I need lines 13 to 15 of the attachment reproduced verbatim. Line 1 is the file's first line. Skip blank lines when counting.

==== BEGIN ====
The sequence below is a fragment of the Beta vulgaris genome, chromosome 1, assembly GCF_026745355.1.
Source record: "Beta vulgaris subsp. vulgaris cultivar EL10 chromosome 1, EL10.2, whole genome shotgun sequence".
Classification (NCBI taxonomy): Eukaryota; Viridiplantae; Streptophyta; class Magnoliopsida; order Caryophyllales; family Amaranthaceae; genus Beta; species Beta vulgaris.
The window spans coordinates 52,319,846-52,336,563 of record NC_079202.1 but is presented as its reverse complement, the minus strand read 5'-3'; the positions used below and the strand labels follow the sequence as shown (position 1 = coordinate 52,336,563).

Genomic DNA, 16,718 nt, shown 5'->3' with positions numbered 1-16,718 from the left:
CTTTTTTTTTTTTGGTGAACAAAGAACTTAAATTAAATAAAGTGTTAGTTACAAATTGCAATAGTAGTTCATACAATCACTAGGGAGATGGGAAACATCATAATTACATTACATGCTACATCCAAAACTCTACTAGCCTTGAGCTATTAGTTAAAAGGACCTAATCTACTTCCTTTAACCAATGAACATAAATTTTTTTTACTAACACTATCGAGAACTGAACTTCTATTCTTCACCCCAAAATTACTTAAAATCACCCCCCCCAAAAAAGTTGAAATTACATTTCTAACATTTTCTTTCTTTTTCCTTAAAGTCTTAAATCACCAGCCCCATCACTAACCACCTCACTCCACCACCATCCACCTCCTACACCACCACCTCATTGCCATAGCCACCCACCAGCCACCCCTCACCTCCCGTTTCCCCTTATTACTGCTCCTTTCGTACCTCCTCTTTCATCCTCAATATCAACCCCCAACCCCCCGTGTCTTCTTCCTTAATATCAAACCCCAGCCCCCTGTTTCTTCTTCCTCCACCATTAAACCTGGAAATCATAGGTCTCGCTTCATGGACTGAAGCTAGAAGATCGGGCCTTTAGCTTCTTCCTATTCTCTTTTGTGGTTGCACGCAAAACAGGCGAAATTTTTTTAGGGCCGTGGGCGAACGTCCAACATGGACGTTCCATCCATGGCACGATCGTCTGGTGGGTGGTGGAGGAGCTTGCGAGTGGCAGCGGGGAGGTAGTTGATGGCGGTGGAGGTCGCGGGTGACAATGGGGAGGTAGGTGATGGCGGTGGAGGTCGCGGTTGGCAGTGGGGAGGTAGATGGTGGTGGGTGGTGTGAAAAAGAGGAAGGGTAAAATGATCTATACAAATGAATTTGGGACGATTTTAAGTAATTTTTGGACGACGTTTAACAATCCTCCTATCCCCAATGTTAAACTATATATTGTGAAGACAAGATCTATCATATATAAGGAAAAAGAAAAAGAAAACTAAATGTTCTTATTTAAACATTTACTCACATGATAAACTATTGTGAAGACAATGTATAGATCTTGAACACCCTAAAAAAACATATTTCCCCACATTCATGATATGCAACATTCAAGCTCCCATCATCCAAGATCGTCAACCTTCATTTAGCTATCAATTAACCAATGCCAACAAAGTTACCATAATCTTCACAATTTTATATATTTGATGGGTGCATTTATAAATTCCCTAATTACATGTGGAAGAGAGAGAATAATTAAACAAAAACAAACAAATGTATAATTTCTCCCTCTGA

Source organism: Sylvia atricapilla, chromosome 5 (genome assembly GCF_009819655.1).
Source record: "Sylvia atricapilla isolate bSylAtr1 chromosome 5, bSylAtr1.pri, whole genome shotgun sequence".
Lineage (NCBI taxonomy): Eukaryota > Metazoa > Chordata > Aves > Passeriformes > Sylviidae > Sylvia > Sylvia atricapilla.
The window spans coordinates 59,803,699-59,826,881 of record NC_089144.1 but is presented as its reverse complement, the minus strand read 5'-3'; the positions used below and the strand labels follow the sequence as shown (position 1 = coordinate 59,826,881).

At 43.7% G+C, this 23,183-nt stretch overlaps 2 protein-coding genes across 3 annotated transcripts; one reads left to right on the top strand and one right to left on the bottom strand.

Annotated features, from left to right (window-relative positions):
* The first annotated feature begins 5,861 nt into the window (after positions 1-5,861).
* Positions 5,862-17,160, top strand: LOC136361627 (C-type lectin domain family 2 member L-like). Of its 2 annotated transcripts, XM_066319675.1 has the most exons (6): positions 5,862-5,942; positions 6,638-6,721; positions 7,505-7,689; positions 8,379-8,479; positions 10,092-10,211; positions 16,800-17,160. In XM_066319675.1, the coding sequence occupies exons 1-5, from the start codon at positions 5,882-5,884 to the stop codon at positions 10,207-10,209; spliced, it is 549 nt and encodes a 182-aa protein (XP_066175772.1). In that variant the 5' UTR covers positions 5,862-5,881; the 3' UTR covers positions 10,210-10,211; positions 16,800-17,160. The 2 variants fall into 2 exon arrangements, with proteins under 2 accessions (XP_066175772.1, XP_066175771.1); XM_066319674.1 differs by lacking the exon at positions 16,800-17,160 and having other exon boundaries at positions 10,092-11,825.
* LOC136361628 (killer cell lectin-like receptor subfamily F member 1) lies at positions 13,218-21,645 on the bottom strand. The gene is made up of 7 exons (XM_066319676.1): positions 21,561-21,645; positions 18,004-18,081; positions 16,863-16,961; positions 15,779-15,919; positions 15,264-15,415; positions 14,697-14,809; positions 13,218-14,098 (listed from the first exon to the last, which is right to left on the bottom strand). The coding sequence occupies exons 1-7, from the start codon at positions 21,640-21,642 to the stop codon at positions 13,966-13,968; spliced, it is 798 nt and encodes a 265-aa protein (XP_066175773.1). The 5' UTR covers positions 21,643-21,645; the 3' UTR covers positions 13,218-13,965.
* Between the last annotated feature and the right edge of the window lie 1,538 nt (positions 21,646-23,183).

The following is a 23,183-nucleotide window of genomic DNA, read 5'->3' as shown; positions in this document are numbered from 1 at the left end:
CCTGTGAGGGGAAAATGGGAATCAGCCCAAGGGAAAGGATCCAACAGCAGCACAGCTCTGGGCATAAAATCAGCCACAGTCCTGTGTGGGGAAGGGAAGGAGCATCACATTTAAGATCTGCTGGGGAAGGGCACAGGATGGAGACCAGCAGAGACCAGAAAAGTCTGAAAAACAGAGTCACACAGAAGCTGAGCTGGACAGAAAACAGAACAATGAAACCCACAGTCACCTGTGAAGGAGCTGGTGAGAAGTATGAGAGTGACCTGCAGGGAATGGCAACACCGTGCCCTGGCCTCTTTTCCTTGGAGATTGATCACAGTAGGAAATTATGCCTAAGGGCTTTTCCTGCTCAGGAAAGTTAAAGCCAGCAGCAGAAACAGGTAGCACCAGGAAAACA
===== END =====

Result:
* The first annotated feature begins 5,861 nt into the window (after positions 1-5,861).
* Positions 5,862-17,160, top strand: LOC136361627 (C-type lectin domain family 2 member L-like). Of its 2 annotated transcripts, XM_066319675.1 has the most exons (6): positions 5,862-5,942; positions 6,638-6,721; positions 7,505-7,689; positions 8,379-8,479; positions 10,092-10,211; positions 16,800-17,160. In XM_066319675.1, the coding sequence occupies exons 1-5, from the start codon at positions 5,882-5,884 to the stop codon at positions 10,207-10,209; spliced, it is 549 nt and encodes a 182-aa protein (XP_066175772.1). In that variant the 5' UTR covers positions 5,862-5,881; the 3' UTR covers positions 10,210-10,211; positions 16,800-17,160. The 2 variants fall into 2 exon arrangements, with proteins under 2 accessions (XP_066175772.1, XP_066175771.1); XM_066319674.1 differs by lacking the exon at positions 16,800-17,160 and having other exon boundaries at positions 10,092-11,825.
* LOC136361628 (killer cell lectin-like receptor subfamily F member 1) lies at positions 13,218-21,645 on the bottom strand. The gene is made up of 7 exons (XM_066319676.1): positions 21,561-21,645; positions 18,004-18,081; positions 16,863-16,961; positions 15,779-15,919; positions 15,264-15,415; positions 14,697-14,809; positions 13,218-14,098 (listed from the first exon to the last, which is right to left on the bottom strand). The coding sequence occupies exons 1-7, from the start codon at positions 21,640-21,642 to the stop codon at positions 13,966-13,968; spliced, it is 798 nt and encodes a 265-aa protein (XP_066175773.1). The 5' UTR covers positions 21,643-21,645; the 3' UTR covers positions 13,218-13,965.